Of all the games being remastered in 2017, White Day: A Labyrinth Named School is by far the most niche, even when brushing shoulders with the likes of Full Throttle, Night Trap, and Voodoo Vince. You see, White Day never had much of a following beyond its country of origin. In fact, the only way to play it in English required downloading the original Korean version and finding a localisation patch. Still, despite its seemingly limited appeal, Sonnori has decided to revive its first person horror game some 15 years after it debuted.
More of a remake than a traditional remaster, White Day: A Labyrinth Named School has been out on mobile a while now with the developer and PQube now turning their attention to PlayStation and PC. Although much of the game has been completely rebuilt, it adheres to the story and setting of the 2001 original, casting players as a student who unearths a menagerie of dark secrets surrounding Yeondu High School.
Wanting to surprise his crush, Hee-Min Lee slips through the school’s entrance after dark, looking to leave a gift for his beloved to find. It only takes a few minutes before he realises something sinister is afoot. After witnessing one of the janitors beating a student to death, White Day becomes a deadly game of cat and mouse as you search for a way out.
Despite its age, the game’s approach to horror actually feels quite contemporary, similar to Slender, P.T., and Resident Evil VII. There’s an overriding focus on exploration and atmosphere as opposed to gore-soaked set piece action that genre fans may take a shine to. Each chapter is tied to a specific wing of the school complex with its own puzzles and dangers. Each one is also laden with fragments of backstory and hidden items that, when pieced together, unlock bonus gameplay scenes.
For the most part you’ll be scouring classrooms, labs, and hallways for clues that will help unlock new areas and push the story forward. While some of the puzzles are fairly basic (use item A on object B) others are quite inventive, requiring players to review their surroundings as well as the various documents they’ve collected.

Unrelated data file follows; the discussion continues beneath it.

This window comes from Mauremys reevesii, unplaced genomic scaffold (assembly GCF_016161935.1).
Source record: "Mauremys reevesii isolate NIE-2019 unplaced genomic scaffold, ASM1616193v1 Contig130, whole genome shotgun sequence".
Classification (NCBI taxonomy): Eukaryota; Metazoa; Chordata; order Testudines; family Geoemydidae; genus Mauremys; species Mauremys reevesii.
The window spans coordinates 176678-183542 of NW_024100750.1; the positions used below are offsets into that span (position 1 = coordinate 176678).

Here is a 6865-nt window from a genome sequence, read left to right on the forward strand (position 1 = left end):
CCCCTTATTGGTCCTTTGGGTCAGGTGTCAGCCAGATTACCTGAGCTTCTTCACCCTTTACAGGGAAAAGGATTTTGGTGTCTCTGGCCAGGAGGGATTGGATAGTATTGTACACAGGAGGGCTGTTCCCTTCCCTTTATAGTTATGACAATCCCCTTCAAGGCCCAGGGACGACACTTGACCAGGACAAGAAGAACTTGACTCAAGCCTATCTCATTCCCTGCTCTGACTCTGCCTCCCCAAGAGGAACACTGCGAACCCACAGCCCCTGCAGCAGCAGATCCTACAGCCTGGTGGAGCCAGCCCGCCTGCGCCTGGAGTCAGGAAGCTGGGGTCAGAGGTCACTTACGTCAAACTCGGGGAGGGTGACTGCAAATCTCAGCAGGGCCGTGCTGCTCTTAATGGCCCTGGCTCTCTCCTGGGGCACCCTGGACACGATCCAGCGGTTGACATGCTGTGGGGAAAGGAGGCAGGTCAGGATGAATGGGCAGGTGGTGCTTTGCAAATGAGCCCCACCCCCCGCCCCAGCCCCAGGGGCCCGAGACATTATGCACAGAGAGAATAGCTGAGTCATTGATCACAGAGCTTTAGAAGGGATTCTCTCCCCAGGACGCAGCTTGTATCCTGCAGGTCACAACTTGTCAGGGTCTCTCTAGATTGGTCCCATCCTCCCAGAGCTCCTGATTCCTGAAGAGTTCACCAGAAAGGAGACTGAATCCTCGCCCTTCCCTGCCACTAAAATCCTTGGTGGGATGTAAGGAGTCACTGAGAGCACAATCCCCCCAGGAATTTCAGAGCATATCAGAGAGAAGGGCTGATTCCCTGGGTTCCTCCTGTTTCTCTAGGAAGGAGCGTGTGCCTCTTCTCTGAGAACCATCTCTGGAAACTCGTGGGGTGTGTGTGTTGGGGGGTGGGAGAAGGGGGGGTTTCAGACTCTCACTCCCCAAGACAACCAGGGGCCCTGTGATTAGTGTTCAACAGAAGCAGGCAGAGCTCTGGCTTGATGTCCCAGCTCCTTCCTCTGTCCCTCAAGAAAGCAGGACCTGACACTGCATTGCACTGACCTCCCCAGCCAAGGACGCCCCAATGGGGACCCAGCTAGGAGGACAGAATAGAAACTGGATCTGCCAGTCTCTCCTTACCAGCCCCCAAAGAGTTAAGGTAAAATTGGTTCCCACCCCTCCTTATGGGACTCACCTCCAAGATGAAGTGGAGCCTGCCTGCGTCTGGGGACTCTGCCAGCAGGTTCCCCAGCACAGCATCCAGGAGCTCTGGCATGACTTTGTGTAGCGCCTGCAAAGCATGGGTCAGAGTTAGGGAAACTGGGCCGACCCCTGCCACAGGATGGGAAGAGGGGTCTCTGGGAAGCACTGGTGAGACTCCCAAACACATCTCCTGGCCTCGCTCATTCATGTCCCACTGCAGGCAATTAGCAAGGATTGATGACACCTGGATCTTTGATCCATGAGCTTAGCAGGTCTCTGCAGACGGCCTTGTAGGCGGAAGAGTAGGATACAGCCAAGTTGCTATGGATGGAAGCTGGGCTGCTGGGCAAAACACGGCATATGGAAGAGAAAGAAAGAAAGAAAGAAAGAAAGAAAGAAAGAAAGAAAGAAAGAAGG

That’s not to say White Day is completely devoid of any action. As mentioned before, Yeondu’s janitors are on the prowl and will attack you on sight, forcing the need to move around carefully. Stepping into their vision cone, switching on lights, or making too much noise will alert them and, once triggered, they’re annoyingly difficult to shake off. Although you can run away, shut downs, and crouch into hiding spots, it’s an awkward, unreliable tactic. Even if you do manage to evade them, it can take several minutes for janitors to lose the scent and move on to a different area.
The first hour or so of White Day is particularly punishing in this respect. With most of the classrooms and side areas locked or otherwise inaccessible, evading your pursuer is made almost impossible. It’s incredibly frustrating and will fend off all but the most patient gamers or those hell-bent on uncovering Yeondu’s mysteries.
A single playthrough should take roughly 5-6 hours though completionists will want to dive back in, hunting for ghosts and the various different endings. Of the two endings we unlocked, neither one was particularly satisfying, ending the story abruptly and forcing us to question decisions made that seemed trivial at the time. In fact, the main plot as a whole is pretty patchy with no discernible arc or meaningful character development. Luckily, the class rumours, ghost stories, and other titbits of information players salvage help create a rather grim tapestry of lore surrounding Yeondu High School, itss past, and the secret lives of its students and teachers. Seriously, if Ofcom ever caught wind of this place, they’d have a field day.
It’s by no means a gorgeous game, though Sonnori has done a good job in balancing the old White Day aesthetic with a much cleaner modern look. Environments are all rather basic though still harbour plenty of atmosphere. The character models are fine too and, when needed, can adopt an unsettling tone. That said, the running animation for janitors is laughably awkward, giving players another reason to dislike them.
White Day has plenty of problems though it’s easy to see why some may see it as a cult hit and why its creators wanted a revival. It’s a clunky, vague, and often frustrating game yet, at the same time, there’s this great setting and some clever puzzles at work. It’s just a shame that, in order to get to the good stuff, you’re almost guaranteed to face some hardship.
Version tested: PlayStation 4 Pro